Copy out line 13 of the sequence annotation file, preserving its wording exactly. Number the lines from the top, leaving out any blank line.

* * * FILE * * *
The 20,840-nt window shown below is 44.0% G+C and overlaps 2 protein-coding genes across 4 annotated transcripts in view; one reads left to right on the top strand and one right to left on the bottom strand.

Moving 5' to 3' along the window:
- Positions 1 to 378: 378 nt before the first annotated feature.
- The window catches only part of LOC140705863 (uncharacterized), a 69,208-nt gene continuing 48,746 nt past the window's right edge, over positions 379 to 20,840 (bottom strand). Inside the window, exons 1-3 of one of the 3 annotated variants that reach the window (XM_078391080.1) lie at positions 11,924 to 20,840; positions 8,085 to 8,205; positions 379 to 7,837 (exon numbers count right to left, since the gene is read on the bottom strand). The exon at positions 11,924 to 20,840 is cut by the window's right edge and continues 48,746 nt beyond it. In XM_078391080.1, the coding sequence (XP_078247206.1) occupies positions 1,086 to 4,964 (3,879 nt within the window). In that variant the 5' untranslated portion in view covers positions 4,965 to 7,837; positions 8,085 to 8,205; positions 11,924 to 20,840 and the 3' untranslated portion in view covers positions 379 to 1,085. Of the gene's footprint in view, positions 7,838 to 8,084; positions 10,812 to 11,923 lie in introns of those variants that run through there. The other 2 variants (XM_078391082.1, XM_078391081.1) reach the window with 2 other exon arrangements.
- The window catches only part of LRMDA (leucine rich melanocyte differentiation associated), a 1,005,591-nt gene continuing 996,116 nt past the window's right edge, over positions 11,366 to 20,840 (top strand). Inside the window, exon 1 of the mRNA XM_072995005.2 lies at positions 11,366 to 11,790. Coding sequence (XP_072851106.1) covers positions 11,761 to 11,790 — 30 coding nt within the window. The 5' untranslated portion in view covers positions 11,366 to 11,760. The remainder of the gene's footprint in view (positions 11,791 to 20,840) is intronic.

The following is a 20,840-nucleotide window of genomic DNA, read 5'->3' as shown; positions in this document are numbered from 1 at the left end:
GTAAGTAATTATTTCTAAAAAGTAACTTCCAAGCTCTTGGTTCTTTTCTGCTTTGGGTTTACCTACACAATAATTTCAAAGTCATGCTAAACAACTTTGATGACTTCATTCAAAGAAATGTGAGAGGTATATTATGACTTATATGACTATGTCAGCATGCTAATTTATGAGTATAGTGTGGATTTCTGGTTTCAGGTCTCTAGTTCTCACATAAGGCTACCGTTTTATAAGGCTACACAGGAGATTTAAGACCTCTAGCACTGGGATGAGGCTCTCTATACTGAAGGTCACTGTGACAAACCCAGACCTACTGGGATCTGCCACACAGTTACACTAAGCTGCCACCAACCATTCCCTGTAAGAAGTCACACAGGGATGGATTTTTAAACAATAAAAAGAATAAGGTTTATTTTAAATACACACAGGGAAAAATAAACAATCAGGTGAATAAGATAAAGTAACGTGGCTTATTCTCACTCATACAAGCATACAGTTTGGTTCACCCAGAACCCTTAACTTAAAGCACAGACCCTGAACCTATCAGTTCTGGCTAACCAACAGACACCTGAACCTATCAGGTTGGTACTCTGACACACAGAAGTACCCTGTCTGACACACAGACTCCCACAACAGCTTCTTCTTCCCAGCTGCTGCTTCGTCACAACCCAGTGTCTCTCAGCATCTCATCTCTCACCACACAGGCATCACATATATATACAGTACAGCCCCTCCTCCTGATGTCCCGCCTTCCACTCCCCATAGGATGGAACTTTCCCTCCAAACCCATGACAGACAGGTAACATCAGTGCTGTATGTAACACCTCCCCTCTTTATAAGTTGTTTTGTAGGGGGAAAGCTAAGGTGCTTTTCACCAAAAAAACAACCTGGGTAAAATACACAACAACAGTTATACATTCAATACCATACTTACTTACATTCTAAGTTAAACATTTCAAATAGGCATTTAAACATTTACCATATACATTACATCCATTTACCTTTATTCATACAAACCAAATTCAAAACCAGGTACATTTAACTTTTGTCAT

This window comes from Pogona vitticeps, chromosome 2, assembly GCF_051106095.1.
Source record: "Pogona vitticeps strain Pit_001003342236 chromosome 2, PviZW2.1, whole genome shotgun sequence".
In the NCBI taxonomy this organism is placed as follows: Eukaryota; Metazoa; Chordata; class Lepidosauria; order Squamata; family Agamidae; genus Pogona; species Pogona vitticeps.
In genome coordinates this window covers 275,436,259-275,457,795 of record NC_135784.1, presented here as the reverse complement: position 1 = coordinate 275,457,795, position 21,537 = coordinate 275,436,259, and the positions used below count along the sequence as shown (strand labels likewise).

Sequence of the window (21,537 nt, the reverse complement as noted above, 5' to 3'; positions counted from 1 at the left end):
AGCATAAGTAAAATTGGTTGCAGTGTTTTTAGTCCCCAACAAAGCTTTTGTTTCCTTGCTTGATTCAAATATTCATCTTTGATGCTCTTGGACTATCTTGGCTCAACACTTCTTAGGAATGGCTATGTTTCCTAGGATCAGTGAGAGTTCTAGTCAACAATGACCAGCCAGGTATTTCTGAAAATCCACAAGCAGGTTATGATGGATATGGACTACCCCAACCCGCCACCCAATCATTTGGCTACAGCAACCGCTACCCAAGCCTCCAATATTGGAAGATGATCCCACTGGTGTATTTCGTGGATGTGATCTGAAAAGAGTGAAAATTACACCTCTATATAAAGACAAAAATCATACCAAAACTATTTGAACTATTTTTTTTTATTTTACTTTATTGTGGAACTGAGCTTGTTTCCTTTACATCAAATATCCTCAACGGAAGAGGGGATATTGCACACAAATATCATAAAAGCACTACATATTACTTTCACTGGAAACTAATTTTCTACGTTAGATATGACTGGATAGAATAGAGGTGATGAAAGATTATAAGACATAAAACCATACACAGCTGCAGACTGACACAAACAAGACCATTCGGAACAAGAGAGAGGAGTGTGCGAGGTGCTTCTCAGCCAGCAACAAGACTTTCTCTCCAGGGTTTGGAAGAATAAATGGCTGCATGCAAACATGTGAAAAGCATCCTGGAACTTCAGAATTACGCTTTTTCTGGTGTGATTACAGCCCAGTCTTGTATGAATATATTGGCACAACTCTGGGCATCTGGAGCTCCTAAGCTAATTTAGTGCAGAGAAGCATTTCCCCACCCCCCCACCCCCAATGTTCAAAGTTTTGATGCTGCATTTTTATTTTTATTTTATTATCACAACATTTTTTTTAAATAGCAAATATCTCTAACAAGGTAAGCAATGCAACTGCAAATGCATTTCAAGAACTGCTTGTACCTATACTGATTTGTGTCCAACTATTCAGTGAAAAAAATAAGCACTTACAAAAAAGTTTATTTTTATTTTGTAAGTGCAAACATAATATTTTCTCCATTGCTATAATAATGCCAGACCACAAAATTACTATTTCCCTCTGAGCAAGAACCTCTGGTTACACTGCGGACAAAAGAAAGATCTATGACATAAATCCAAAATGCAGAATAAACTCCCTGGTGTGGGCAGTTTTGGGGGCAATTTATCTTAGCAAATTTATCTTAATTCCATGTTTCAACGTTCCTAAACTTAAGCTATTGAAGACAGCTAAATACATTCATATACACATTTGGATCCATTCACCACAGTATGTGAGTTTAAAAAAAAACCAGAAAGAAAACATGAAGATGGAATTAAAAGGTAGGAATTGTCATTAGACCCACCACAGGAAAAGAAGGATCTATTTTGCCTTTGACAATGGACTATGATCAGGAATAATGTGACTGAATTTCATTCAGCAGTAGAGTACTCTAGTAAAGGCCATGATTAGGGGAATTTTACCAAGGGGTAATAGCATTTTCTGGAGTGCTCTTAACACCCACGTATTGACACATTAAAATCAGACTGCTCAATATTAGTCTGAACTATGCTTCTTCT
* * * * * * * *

AGCATAAGTAAAATTGGTTGCAGTGTTTTTAGTCCCCAACAAAGCTTTTGTTTCCTTGCTTGATTCAAATATTCATCTTTGATGCTCTTGGACTATCTTGGCTCAACACTTCTTAGGAATGGCTATGTTTCCTAGGATCAGTGAGAGTTCTAGTCAACAATGACCAGCCAGGTATTTCTGAAAATCCACAAGCAGGTTATGATGGATATGGACTACCCCAACCCGCCACCCAATCATTTGGCTACAGCAACCGCTACCCAAGCCTCCAATATTGGAAGATGATCCCACTGGTGTATTTCGTGGATGTGATCTGAAAAGAGTGAAAATTACACCTCTATATAAAGACAAAAATCATACCAAAACTATTTGAACTATTTTTTTTTATTTTACTTTATTGTGGAACTGAGCTTGTTTCCTTTACATCAAATATCCTCAACGGAAGAGGGGATATTGCACACAAATATCATAAAAGCACTACATATTACTTTCACTGGAAACTAATTTTCTACGTTAGATATGACTGGATAGAATAGAGGTGATGAAAGATTATAAGACATAAAACCATACACAGCTGCAGACTGACACAAACAAGACCATTCGGAACAAGAGAGAGGAGTGTGCGAGGTGCTTCTCAGCCAGCAACAAGACTTTCTCTCCAGGGTTTGGAAGAATAAATGGCTGCATGCAAACATGTGAAAAGCATCCTGGAACTTCAGAATTACGCTTTTTCTGGTGTGATTACAGCCCAGTCTTGTATGAATATATTGGCACAACTCTGGGCATCTGGAGCTCCTAAGCTAATTTAGTGCAGAGAAGCATTTCCCCACCCCCCCACCCCCAATGTTCAAAGTTTTGATGCTGCATTTTTATTTTTATTTTATTATCACAACATTTTTTTTAAATAGCAAATATCTCTAACAAGGTAAGCAATGCAACTGCAAATGCATTTCAAGAACTGCTTGTACCTATACTGATTTGTGTCCAACTATTCAGTGAAAAAAATAAGCACTTACAAAAAAGTTTATTTTTATTTTGTAAGTGCAAACATAATATTTTCTCCATTGCTATAATAATGCCAGACCACAAAATTACTATTTCCCTCTGAGCAAGAACCTCTGGTTACACTGCGGACAAAAGAAAGATCTATGACATAAATCCAAAATGCAGAATAAACTCCCTGGTGTGGGCAGTTTTGGGGGCAATTTATCTTAGCAAATTTATCTTAATTCCATGTTTCAACGTTCCTAAACTTAAGCTATTGAAGACAGCTAAATACATTCATATACACATTTGGATCCATTCACCACAGTATGTGAGTTTAAAAAAAAACCAGAAAGAAAACATGAAGATGGAATTAAAAGGTAGGAATTGTCATTAGACCCACCACAGGAAAAGAAGGATCTATTTTGCCTTTGACAATGGACTATGATCAGGAATAATGTGACTGAATTTCATTCAGCAGTAGAGTACTCTAGTAAAGGCCATGATTAGGGGAATTTTACCAAGGGGTAATAGCATTTTCTGGAGTGCTCTTAACACCCACGTATTGACACATTAAAATCAGACTGCTCAATATTAGTCTGAACTATGCTTCTTCT